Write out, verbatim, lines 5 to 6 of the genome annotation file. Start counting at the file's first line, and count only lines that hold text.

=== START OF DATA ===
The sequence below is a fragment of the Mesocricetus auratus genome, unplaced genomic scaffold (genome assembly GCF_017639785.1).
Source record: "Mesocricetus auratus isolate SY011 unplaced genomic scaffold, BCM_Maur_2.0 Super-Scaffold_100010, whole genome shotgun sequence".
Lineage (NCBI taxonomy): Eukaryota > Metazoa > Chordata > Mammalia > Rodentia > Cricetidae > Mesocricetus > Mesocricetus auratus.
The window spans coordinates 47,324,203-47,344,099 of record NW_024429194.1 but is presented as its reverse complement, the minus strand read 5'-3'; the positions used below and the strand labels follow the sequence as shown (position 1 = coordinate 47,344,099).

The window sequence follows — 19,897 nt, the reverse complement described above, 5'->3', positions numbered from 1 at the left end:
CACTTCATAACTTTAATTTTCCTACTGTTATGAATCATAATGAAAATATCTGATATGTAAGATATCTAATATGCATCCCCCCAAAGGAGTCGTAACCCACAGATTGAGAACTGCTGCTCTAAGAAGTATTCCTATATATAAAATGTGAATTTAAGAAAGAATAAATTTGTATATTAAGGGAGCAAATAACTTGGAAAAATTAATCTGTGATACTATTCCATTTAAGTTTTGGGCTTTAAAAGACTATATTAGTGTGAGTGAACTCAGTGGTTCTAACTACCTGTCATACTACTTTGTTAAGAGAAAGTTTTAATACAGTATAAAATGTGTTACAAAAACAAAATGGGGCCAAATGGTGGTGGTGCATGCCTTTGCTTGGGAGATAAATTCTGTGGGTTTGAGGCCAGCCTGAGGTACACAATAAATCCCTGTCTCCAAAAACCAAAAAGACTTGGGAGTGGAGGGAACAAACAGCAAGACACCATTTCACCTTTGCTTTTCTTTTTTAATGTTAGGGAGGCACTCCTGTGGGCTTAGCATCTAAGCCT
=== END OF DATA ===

The window sequence follows — 19,897 nt, the reverse complement described above, 5'->3', positions numbered from 1 at the left end:
CACTTCATAACTTTAATTTTCCTACTGTTATGAATCATAATGAAAATATCTGATATGTAAGATATCTAATATGCATCCCCCCAAAGGAGTCGTAACCCACAGATTGAGAACTGCTGCTCTAAGAAGTATTCCTATATATAAAATGTGAATTTAAGAAAGAATAAATTTGTATATTAAGGGAGCAAATAACTTGGAAAAATTAATCTGTGATACTATTCCATTTAAGTTTTGGGCTTTAAAAGACTATATTAGTGTGAGTGAACTCAGTGGTTCTAACTACCTGTCATACTACTTTGTTAAGAGAAAGTTTTAATACAGTATAAAATGTGTTACAAAAACAAAATGGGGCCAAATGGTGGTGGTGCATGCCTTTGCTTGGGAGATAAATTCTGTGGGTTTGAGGCCAGCCTGAGGTACACAATAAATCCCTGTCTCCAAAAACCAAAAAGACTTGGGAGTGGAGGGAACAAACAGCAAGACACCATTTCACCTTTGCTTTTCTTTTTTAATGTTAGGGAGGCACTCCTGTGGGCTTAGCATCTAAGCCT